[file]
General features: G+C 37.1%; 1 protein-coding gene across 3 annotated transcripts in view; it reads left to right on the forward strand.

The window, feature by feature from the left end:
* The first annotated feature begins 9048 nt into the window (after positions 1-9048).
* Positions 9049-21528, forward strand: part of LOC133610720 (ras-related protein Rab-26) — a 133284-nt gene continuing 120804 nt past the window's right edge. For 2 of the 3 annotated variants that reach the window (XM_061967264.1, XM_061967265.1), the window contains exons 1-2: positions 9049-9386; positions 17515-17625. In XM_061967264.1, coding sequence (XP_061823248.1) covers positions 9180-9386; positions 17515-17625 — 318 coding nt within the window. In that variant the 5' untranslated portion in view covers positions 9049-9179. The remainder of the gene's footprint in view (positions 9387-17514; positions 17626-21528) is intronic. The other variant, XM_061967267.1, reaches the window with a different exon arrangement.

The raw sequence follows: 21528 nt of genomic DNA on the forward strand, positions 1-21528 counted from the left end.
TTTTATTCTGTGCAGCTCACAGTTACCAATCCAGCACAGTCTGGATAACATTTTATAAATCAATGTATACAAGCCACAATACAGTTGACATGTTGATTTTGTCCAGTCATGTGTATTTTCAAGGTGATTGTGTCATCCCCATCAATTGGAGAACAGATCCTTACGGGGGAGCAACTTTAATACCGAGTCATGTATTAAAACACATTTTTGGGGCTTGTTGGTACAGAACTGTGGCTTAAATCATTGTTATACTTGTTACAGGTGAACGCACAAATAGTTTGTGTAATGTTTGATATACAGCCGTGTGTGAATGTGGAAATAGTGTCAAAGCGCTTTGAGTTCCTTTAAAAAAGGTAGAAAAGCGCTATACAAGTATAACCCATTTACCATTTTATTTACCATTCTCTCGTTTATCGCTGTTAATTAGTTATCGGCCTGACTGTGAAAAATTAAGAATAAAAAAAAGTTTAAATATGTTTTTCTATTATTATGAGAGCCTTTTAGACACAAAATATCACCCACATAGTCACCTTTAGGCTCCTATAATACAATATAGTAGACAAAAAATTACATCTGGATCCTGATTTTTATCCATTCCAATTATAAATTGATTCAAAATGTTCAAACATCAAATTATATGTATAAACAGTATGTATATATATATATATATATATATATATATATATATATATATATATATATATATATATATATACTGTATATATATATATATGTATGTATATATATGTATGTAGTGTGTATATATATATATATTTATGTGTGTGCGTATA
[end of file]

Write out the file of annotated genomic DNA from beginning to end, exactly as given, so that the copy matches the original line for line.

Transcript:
General features: G+C 37.1%; 1 protein-coding gene across 3 annotated transcripts in view; it reads left to right on the forward strand.

The window, feature by feature from the left end:
* The first annotated feature begins 9048 nt into the window (after positions 1-9048).
* Positions 9049-21528, forward strand: part of LOC133610720 (ras-related protein Rab-26) — a 133284-nt gene continuing 120804 nt past the window's right edge. For 2 of the 3 annotated variants that reach the window (XM_061967264.1, XM_061967265.1), the window contains exons 1-2: positions 9049-9386; positions 17515-17625. In XM_061967264.1, coding sequence (XP_061823248.1) covers positions 9180-9386; positions 17515-17625 — 318 coding nt within the window. In that variant the 5' untranslated portion in view covers positions 9049-9179. The remainder of the gene's footprint in view (positions 9387-17514; positions 17626-21528) is intronic. The other variant, XM_061967267.1, reaches the window with a different exon arrangement.

The raw sequence follows: 21528 nt of genomic DNA on the forward strand, positions 1-21528 counted from the left end.
TTTTATTCTGTGCAGCTCACAGTTACCAATCCAGCACAGTCTGGATAACATTTTATAAATCAATGTATACAAGCCACAATACAGTTGACATGTTGATTTTGTCCAGTCATGTGTATTTTCAAGGTGATTGTGTCATCCCCATCAATTGGAGAACAGATCCTTACGGGGGAGCAACTTTAATACCGAGTCATGTATTAAAACACATTTTTGGGGCTTGTTGGTACAGAACTGTGGCTTAAATCATTGTTATACTTGTTACAGGTGAACGCACAAATAGTTTGTGTAATGTTTGATATACAGCCGTGTGTGAATGTGGAAATAGTGTCAAAGCGCTTTGAGTTCCTTTAAAAAAGGTAGAAAAGCGCTATACAAGTATAACCCATTTACCATTTTATTTACCATTCTCTCGTTTATCGCTGTTAATTAGTTATCGGCCTGACTGTGAAAAATTAAGAATAAAAAAAAGTTTAAATATGTTTTTCTATTATTATGAGAGCCTTTTAGACACAAAATATCACCCACATAGTCACCTTTAGGCTCCTATAATACAATATAGTAGACAAAAAATTACATCTGGATCCTGATTTTTATCCATTCCAATTATAAATTGATTCAAAATGTTCAAACATCAAATTATATGTATAAACAGTATGTATATATATATATATATATATATATATATATATATATATATATATATATATATATATATATACTGTATATATATATATATGTATGTATATATATGTATGTAGTGTGTATATATATATATATTTATGTGTGTGCGTATA